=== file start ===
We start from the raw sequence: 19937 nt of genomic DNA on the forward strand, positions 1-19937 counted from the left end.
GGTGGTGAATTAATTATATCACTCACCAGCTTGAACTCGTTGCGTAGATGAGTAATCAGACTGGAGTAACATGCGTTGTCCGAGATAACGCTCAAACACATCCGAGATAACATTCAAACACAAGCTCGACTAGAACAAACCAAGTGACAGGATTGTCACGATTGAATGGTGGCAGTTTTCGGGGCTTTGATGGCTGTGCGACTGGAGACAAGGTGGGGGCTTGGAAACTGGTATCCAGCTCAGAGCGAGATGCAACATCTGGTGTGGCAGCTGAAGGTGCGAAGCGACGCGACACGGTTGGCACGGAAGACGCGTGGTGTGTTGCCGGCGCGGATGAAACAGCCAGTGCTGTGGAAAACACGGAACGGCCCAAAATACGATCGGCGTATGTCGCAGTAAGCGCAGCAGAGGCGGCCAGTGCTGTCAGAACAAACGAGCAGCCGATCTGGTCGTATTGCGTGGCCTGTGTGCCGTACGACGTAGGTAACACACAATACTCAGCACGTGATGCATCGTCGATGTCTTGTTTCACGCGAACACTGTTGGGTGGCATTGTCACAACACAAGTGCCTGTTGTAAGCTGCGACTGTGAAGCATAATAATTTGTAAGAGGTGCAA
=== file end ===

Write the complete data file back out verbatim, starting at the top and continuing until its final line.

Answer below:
We start from the raw sequence: 19937 nt of genomic DNA on the forward strand, positions 1-19937 counted from the left end.
GGTGGTGAATTAATTATATCACTCACCAGCTTGAACTCGTTGCGTAGATGAGTAATCAGACTGGAGTAACATGCGTTGTCCGAGATAACGCTCAAACACATCCGAGATAACATTCAAACACAAGCTCGACTAGAACAAACCAAGTGACAGGATTGTCACGATTGAATGGTGGCAGTTTTCGGGGCTTTGATGGCTGTGCGACTGGAGACAAGGTGGGGGCTTGGAAACTGGTATCCAGCTCAGAGCGAGATGCAACATCTGGTGTGGCAGCTGAAGGTGCGAAGCGACGCGACACGGTTGGCACGGAAGACGCGTGGTGTGTTGCCGGCGCGGATGAAACAGCCAGTGCTGTGGAAAACACGGAACGGCCCAAAATACGATCGGCGTATGTCGCAGTAAGCGCAGCAGAGGCGGCCAGTGCTGTCAGAACAAACGAGCAGCCGATCTGGTCGTATTGCGTGGCCTGTGTGCCGTACGACGTAGGTAACACACAATACTCAGCACGTGATGCATCGTCGATGTCTTGTTTCACGCGAACACTGTTGGGTGGCATTGTCACAACACAAGTGCCTGTTGTAAGCTGCGACTGTGAAGCATAATAATTTGTAAGAGGTGCAA